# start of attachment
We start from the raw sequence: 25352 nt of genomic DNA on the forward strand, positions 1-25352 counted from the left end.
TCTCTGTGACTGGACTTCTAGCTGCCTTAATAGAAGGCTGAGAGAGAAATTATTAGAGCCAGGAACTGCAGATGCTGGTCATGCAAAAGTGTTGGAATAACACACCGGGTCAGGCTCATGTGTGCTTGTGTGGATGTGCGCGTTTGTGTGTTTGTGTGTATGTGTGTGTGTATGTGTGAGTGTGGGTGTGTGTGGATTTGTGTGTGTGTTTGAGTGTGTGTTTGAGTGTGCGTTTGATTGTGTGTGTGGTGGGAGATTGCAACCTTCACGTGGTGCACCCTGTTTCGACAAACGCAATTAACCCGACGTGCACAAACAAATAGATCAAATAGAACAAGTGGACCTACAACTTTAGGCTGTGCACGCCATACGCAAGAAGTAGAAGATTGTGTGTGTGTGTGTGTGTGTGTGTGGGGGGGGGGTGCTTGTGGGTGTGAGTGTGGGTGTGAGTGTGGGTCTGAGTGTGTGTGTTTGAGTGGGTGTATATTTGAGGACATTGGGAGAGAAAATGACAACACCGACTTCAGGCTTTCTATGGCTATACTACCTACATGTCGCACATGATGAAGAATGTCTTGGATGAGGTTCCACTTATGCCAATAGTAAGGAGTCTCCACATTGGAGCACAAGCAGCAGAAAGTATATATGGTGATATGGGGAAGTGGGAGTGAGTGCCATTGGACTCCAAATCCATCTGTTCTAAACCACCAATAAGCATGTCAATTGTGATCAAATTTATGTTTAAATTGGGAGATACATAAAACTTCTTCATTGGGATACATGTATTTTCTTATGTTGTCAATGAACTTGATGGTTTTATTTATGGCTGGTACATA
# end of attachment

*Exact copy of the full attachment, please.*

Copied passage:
We start from the raw sequence: 25352 nt of genomic DNA on the forward strand, positions 1-25352 counted from the left end.
TCTCTGTGACTGGACTTCTAGCTGCCTTAATAGAAGGCTGAGAGAGAAATTATTAGAGCCAGGAACTGCAGATGCTGGTCATGCAAAAGTGTTGGAATAACACACCGGGTCAGGCTCATGTGTGCTTGTGTGGATGTGCGCGTTTGTGTGTTTGTGTGTATGTGTGTGTGTATGTGTGAGTGTGGGTGTGTGTGGATTTGTGTGTGTGTTTGAGTGTGTGTTTGAGTGTGCGTTTGATTGTGTGTGTGGTGGGAGATTGCAACCTTCACGTGGTGCACCCTGTTTCGACAAACGCAATTAACCCGACGTGCACAAACAAATAGATCAAATAGAACAAGTGGACCTACAACTTTAGGCTGTGCACGCCATACGCAAGAAGTAGAAGATTGTGTGTGTGTGTGTGTGTGTGTGTGGGGGGGGGGTGCTTGTGGGTGTGAGTGTGGGTGTGAGTGTGGGTCTGAGTGTGTGTGTTTGAGTGGGTGTATATTTGAGGACATTGGGAGAGAAAATGACAACACCGACTTCAGGCTTTCTATGGCTATACTACCTACATGTCGCACATGATGAAGAATGTCTTGGATGAGGTTCCACTTATGCCAATAGTAAGGAGTCTCCACATTGGAGCACAAGCAGCAGAAAGTATATATGGTGATATGGGGAAGTGGGAGTGAGTGCCATTGGACTCCAAATCCATCTGTTCTAAACCACCAATAAGCATGTCAATTGTGATCAAATTTATGTTTAAATTGGGAGATACATAAAACTTCTTCATTGGGATACATGTATTTTCTTATGTTGTCAATGAACTTGATGGTTTTATTTATGGCTGGTACATA